1,000,000 Visitors…and Counting! 20 Jun 2018, 12:51 pm
Today, Wednesday, June 20, 2018, the Phillip and Patricia Frost Museum of Science in Downtown Miami’s Museum Park welcomed its one millionth visitor since opening on May 8, 2017. Over the past year, Frost Science has continuously transformed the visitor experience including new exhibitions, special events and programming, along with new educational offerings such as enhanced field trips, camps, overnights and more.
“With the hard work of our team and the support of our community, we are proud to meet this milestone and welcome our one millionth visitor within 13 months of our opening,” said Frost Science President and CEO Frank Steslow. “Frost Science has been welcomed with open arms by residents and guests alike and we are certainly proud of the accomplishments we have made. Together, we have laid the foundation for science-learning and discovery in Miami-Dade County. We will continue to offer new and novel ways for our community to explore the power of science.”
“When we opened the Phillip and Patricia Frost Museum of Science, it was the fruition of a vision to provide our Miami-Dade County residents and visitors access to a world-class, state-of-the-art science museum,” says Miami-Dade County Mayor Carlos Gimenez. “A year later, as the museum welcomes its millionth visitor, that vision is fulfilled and we are excited to see that our community has been taking advantage of this great place that educates children and families on science and technology in fun, inspiring and innovative ways! I am proud of the technological and educational contributions Frost Science makes to our community and wish them much continued success.”
To mark the occasion, the one-millionth visitor, Gisel De Renzo, along with her family, was surprised with a 7-night Caribbean cruise courtesy of Royal Caribbean International. Gisel De Renzo also won a Frost Science gift bag with branded items, a $100 gift card to Frost Science and “1 million minutes of science” (a two-year Family PLUS level membership). Gisel De Renzo then went on to enjoy a special museum experience including an animal encounter. Within the hour of the one millionth visitor, all museum guests enjoyed complimentary snacks by local donut shop, Happy Place Donuts, and a special Frost Science giveaway.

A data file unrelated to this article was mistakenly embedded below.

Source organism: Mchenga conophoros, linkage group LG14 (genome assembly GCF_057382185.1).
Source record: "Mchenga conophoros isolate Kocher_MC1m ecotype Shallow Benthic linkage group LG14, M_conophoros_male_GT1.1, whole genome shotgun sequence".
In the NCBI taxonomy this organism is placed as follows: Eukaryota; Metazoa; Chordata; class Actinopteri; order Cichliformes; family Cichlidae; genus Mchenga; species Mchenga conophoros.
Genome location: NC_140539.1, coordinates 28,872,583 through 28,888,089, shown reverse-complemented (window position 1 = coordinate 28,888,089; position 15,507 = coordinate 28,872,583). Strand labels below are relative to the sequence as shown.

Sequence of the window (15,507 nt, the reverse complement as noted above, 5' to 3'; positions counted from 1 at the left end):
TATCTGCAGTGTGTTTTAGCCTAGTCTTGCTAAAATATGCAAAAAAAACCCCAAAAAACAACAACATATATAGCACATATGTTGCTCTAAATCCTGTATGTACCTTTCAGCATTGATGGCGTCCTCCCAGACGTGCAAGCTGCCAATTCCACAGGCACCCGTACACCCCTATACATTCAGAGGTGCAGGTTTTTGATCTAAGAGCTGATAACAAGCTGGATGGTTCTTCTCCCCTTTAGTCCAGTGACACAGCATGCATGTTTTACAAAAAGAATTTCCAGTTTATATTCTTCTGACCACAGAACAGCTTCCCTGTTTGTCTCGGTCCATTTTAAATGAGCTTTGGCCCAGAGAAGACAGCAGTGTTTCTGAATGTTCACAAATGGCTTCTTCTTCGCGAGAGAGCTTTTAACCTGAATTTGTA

“Culture and education serve as necessary ingredients for the City of Miami to evolve into a truly global city. Thanks to institutions like Frost Science, Miami offers both,” said City of Miami Mayor Francis Suarez. “This vibrant museum attracts visitors from all over the world and engages them through fascinating exhibitions, adding yet another layer to Miami’s array of unique activities. By welcoming their one-millionth visitor, Frost Science validates its value as a key player in helping us expand our global reach and enhance our status as a thriving national and international destination.”
Frost Science has welcomed several groundbreaking special exhibitions to its campus since opening, including The Power of Poison: From the Depths of the Sea to Your Own Backyard, SPACE: An Out-of-Gravity Experience, BRAIN: The Inside Story, Monster Fish: In Search of the Last River Giants, SEEING: What Are You Looking At? and The Mechanicals. The museum has continued to grow with supporting grants and generous donations from foundations and corporate partners. Frost Science also had a record-breaking day during the total solar eclipse in August, welcoming over 8,500 guests to experience this once-in-a-lifetime event. Throughout the year, Frost Science has hosted distinguished guests and notable speakers including Cara Santa Maria, Nick Uhas, Dr. Wallace J. Nichols and more.